Another great example in MYP4 connects LangLit with I&S. Evolving from a long-standing history unit (pre-MYP authorisation, I take no credit at all), involving a Hiroshima trip and bomb-survivor guest-speaker, this connects historical contexts and Hersey’s book. It resulted this year in “A Noiseless Flash” an exhibition of responses to the bomb, empowered by a month of interactions with a professional curator artist-in-residence and attended by the survivor. This authentic, experience-driven unit led to some amazing outcomes, and some participating students told me that her presence at the exhibition increased the quality of their work; the power of the authentic audience. This is an example of a unit that connects to a significant local and historical context.

These two examples contrast in their use of the coordinator. Although the teachers will lead the way in designing all IDU’s, I was more hands-on in the design of the Keen Machines unit, whereas in the Hiroshima unit my role has been “clear (and stay out of) the way” (they would be doing this anyway).

In both cases I am inspired by the passion of the contributing teachers. And in both cases, the coordinator role has included minimising as much administrivia for teachers as possible. Before I leave CA this summer, I need to make sure that the work these teachers have completed is faithfully captured in ATLAS – something I’ll do in conference with them.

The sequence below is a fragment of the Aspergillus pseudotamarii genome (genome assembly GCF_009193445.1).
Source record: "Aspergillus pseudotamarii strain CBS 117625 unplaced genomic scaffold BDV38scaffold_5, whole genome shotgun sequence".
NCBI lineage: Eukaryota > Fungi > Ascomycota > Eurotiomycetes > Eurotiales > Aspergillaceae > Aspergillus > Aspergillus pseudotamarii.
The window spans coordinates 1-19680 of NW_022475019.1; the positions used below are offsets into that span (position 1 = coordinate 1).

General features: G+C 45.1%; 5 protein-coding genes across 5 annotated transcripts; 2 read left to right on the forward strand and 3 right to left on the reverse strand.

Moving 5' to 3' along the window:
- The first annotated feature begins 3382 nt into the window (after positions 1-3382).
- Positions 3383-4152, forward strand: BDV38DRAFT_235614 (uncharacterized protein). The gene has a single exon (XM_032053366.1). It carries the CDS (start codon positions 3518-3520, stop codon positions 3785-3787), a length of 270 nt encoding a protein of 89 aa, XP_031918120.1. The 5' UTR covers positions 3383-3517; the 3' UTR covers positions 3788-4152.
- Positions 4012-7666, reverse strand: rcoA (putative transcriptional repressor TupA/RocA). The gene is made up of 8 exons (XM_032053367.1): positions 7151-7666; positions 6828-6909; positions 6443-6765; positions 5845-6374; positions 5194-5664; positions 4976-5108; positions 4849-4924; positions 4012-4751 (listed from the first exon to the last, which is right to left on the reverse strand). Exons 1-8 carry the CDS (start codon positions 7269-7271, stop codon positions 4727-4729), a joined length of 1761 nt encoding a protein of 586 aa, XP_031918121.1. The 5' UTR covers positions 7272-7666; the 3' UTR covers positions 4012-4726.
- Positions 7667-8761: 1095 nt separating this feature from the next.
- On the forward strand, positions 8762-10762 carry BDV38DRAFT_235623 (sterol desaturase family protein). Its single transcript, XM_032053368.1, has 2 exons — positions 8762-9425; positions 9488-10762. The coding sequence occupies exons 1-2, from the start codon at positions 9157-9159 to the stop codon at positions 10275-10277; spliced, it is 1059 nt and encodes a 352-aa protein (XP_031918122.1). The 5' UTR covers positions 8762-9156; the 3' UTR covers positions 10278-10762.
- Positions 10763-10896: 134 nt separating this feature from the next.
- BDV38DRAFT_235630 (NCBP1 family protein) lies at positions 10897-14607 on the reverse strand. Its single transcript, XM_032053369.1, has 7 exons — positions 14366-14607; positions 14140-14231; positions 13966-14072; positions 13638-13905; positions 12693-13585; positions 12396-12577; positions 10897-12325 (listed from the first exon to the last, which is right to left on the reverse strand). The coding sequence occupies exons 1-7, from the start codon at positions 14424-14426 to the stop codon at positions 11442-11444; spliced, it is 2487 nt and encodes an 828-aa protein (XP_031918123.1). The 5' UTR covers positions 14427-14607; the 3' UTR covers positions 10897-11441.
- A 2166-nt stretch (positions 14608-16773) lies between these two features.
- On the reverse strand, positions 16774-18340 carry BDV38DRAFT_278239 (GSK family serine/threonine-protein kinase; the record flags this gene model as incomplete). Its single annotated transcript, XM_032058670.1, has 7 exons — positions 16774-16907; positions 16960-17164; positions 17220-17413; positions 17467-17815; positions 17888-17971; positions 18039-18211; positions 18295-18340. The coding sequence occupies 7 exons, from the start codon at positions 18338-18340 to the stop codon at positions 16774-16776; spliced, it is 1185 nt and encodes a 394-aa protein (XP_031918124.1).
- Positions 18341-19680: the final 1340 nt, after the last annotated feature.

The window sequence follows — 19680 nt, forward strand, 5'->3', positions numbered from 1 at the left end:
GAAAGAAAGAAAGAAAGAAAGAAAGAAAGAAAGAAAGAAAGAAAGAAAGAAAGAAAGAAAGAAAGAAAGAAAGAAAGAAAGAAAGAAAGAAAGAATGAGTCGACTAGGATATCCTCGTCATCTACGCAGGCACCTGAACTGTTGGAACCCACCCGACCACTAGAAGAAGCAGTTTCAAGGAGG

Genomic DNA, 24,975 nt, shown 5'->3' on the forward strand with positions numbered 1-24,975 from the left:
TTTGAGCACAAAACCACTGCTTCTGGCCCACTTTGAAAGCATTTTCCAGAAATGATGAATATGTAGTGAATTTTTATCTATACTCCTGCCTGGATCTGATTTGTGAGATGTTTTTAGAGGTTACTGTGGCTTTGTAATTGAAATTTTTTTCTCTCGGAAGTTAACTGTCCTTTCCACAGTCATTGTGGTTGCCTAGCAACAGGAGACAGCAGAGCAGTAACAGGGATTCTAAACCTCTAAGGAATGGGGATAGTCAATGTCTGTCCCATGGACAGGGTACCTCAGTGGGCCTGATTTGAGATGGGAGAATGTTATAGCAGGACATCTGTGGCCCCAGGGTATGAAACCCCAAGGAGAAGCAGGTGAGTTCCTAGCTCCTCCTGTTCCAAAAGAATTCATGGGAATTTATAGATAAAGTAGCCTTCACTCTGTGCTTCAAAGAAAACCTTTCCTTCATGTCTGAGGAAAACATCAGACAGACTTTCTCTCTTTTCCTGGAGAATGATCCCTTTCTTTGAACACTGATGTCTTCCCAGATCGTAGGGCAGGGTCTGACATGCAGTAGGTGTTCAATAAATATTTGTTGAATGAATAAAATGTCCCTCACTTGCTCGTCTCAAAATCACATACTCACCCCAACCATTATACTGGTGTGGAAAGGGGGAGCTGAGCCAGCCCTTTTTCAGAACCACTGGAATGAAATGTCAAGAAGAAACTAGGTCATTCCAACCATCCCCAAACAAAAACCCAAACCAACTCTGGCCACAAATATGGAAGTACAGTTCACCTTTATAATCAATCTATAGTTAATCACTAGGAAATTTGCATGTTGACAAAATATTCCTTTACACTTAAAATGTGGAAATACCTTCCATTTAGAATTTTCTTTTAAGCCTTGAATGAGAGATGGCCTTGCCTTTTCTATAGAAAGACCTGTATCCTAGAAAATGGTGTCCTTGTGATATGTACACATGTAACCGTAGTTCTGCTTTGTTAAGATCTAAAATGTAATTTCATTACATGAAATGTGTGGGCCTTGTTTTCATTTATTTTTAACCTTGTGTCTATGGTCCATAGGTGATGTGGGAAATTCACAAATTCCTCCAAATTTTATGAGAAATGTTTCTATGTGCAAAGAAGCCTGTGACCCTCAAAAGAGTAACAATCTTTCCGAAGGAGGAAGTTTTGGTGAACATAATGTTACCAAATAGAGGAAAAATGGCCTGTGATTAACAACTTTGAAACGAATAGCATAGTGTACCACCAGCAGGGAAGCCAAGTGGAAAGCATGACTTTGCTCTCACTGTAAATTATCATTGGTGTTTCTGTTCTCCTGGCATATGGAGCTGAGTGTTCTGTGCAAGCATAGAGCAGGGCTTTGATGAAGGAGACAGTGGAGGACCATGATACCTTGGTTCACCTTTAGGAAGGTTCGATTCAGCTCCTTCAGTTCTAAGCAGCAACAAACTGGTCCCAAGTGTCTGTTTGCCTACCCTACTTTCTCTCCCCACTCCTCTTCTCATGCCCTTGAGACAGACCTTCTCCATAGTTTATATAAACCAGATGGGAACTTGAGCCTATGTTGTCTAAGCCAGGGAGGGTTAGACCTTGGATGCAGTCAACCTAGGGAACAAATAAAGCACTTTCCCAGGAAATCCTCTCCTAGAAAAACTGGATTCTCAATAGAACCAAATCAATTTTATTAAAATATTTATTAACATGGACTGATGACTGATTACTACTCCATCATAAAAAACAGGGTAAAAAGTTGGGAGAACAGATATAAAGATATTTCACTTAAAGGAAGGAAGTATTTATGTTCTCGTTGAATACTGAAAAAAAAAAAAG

Some Challenges

The biggest challenge to successful IDU implementation is the weight of documentation that seems to be expected; the reason for the creation of the flowchart below. Similarly, we are reluctant to formally assess the students’ work and put it on a report card – we’d rather reduce the number of grades given to students. We are experimenting with alternative ways to capture student reflection against the IDU criteria, outlined below, and some EdTech solutions might help.

Another challenge is for partial participation subjects – such as language and arts options – and how they can effectively engage with IDU’s. Two workarounds so far have been to use the subject expertise of some members of a team to support others, and to work towards some smaller “satellite” IDU’s in grade-levels that already have a strong “everyone in” unit. There is still some work to be done here.

Another challenge in IDU implementation is sustainability of projects. With a public showcase of products, it becomes quickly apparent to the upcoming classes what “success” looks like. The challenge of keeping it fresh.

Future Developments

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Developing a new IDU